We get the answers (that the audience figured out long ago anyway) that Lizzie was the one feeding the walkers at the prison, and the one who killed the rabbit and nailed it to a board in the tombs. Distraught about Lizzie, Carol offers to leave with her in order to keep Judith safe, then Tyreese offers to leave with Judith so Carol and Lizzie can stay, but they both decide neither of them will make it alone with kids. Ultimately, Tyreese and Carol come to the conclusion that the only solution is to kill Lizzie, and Carol takes her outside. Lizzie sees Carol’s agony, but thinks Carol is upset because Lizzie pointed a gun at her, totally unaware that it’s because Lizzie killed her own sister. Carol has Lizzie turn her back and “look at the flowers.” The last words Lizzie hears are those of her deceased mother’s: “Everything works out the way it’s supposed to.” On the way back inside the house, Carol is already haunted by loss as that elusive deer peacefully roams in the grass right in front of her.
Carol and Tyreese bury the girls’ bodies, adding to the graves of children already present in the yard. Later that night, Carol finally tells Tyreese she was the one who killed Karen and David. But under the weight of what we just saw on screen, the reveal seems anticlimactic and pointless. She offers Tyreese her gun to do what he needs to, but conveniently, Tyreese forgives her.
The last shot we see is Tyreese, Carol and Judith leaving the house (accompanied by a sad voice-over from a time when Lizzie was a bit more innocent), as they forever walk away from the home they were never allowed to have.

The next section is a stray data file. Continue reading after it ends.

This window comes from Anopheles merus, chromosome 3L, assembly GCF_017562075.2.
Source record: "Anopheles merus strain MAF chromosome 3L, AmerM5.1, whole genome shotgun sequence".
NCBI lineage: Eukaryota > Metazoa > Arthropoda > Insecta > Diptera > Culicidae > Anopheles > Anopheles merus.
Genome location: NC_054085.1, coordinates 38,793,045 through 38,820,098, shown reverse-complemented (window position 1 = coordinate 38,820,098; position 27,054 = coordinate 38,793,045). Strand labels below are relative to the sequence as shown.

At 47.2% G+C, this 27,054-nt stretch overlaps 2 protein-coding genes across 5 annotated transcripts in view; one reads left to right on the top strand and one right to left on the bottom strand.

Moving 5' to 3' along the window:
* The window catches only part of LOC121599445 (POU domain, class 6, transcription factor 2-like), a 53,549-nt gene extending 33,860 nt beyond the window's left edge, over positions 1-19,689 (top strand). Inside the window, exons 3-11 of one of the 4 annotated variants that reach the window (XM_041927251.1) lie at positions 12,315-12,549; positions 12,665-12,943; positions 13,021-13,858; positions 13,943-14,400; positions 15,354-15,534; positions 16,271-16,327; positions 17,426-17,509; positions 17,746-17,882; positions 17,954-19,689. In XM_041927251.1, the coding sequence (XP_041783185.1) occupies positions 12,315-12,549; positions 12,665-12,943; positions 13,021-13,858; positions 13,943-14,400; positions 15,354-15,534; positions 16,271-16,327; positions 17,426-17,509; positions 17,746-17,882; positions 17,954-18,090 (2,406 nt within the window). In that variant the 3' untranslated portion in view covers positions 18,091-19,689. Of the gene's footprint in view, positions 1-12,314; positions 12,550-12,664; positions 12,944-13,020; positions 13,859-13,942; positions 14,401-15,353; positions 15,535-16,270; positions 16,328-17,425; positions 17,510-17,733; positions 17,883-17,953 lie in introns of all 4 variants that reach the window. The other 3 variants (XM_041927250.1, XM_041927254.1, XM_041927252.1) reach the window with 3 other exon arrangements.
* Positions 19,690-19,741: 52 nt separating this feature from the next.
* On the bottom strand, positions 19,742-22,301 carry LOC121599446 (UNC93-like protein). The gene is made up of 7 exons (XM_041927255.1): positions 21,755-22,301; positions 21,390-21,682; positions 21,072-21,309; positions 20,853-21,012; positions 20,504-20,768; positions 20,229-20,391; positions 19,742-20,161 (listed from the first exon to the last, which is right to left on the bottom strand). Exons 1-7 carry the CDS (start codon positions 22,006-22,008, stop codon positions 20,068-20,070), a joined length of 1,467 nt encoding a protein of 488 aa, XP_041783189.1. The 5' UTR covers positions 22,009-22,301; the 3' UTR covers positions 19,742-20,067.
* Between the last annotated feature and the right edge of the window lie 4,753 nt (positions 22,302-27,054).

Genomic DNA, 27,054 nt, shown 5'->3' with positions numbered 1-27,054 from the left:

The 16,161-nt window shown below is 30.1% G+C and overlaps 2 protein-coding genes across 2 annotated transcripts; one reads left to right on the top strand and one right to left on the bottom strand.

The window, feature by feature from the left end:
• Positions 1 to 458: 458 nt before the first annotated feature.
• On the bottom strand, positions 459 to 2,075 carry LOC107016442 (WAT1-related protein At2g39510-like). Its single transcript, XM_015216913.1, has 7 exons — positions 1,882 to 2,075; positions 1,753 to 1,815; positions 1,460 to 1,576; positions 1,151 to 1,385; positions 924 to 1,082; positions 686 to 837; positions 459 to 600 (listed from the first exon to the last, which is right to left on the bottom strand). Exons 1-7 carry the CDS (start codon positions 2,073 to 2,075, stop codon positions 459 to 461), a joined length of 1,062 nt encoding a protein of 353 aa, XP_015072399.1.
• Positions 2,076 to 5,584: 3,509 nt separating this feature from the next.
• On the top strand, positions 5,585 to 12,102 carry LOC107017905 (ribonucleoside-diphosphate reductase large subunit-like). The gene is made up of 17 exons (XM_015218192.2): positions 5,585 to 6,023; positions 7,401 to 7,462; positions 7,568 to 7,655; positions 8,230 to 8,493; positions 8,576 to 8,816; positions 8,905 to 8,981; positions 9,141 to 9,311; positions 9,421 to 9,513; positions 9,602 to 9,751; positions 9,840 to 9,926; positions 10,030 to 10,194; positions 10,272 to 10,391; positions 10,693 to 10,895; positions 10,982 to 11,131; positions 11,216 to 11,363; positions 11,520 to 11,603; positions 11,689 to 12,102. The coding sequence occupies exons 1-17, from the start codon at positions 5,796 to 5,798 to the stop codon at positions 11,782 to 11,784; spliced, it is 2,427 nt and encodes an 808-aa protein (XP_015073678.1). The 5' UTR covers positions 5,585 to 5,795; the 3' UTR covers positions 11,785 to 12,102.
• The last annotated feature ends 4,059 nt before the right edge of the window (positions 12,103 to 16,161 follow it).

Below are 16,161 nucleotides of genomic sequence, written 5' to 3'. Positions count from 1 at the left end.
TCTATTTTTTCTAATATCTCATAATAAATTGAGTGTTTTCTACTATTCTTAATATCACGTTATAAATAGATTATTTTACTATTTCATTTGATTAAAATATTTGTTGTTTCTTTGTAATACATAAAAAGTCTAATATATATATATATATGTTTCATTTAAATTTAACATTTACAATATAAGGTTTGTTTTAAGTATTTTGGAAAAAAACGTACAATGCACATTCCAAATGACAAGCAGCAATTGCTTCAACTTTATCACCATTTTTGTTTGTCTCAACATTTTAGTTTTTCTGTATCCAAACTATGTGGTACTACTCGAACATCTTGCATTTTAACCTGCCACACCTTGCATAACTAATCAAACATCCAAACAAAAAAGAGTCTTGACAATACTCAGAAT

This episode, despite being one of the most powerful of the season, was heavy handed in many places. Lizzie’s rapid mental deterioration was somewhat forced, and the fact that Carol wasn’t more resolute in protecting the other children after the “tag” walker incident was a bit hard to swallow. The show wants us to believe that Carol does what needs to be done, even if it’s excruciating for her, but at other times only sees what she wants to see because the truth is too painful to bear. And while it’s possible that the two opposing traits can co-exist, the show never bothers to explain the discrepancy.
Also, though the show has tackled morally gray areas before (the good of the one versus the good of the many), and has shown deceased children previously, this was more horrific. Did Carol and Tyreese really have no choice but to kill a child? Is that what the show is telling us? Granted, they did have to protect Judith, and leaving Lizzie alone in the house would have been cruel, but was there no other option? Couldn’t they have taken turns keeping watch over her until they got to Terminus and then maybe get some assistance from others? After all, doesn’t Carol bear any responsibility for pushing Lizzie to be ok with killing? It seems this slope Carol is on where she gets to decide who lives and who dies is getting more slippery by the minute.
Perhaps, though, the show chose to depict these events the way they did in order to tell us what they have been saying all along: This zombie apocalypse changed all of humanity in profound ways. And perhaps the other message they want to hammer home is that those who couldn’t adapt (Lizzie and Mika, among others) were always doomed.
After this episode, I’m ready to see the group finally get back together. They will likely have questions for each other, and it will be interesting to see how much the members share about their journeys to Terminus. Besides, I personally need to see some happy reunions, even if that happiness doesn’t last – something else the show has been telling us all along. Not that it doesn’t make for compelling episodes. I just sometimes wish they didn’t tell us so forcefully.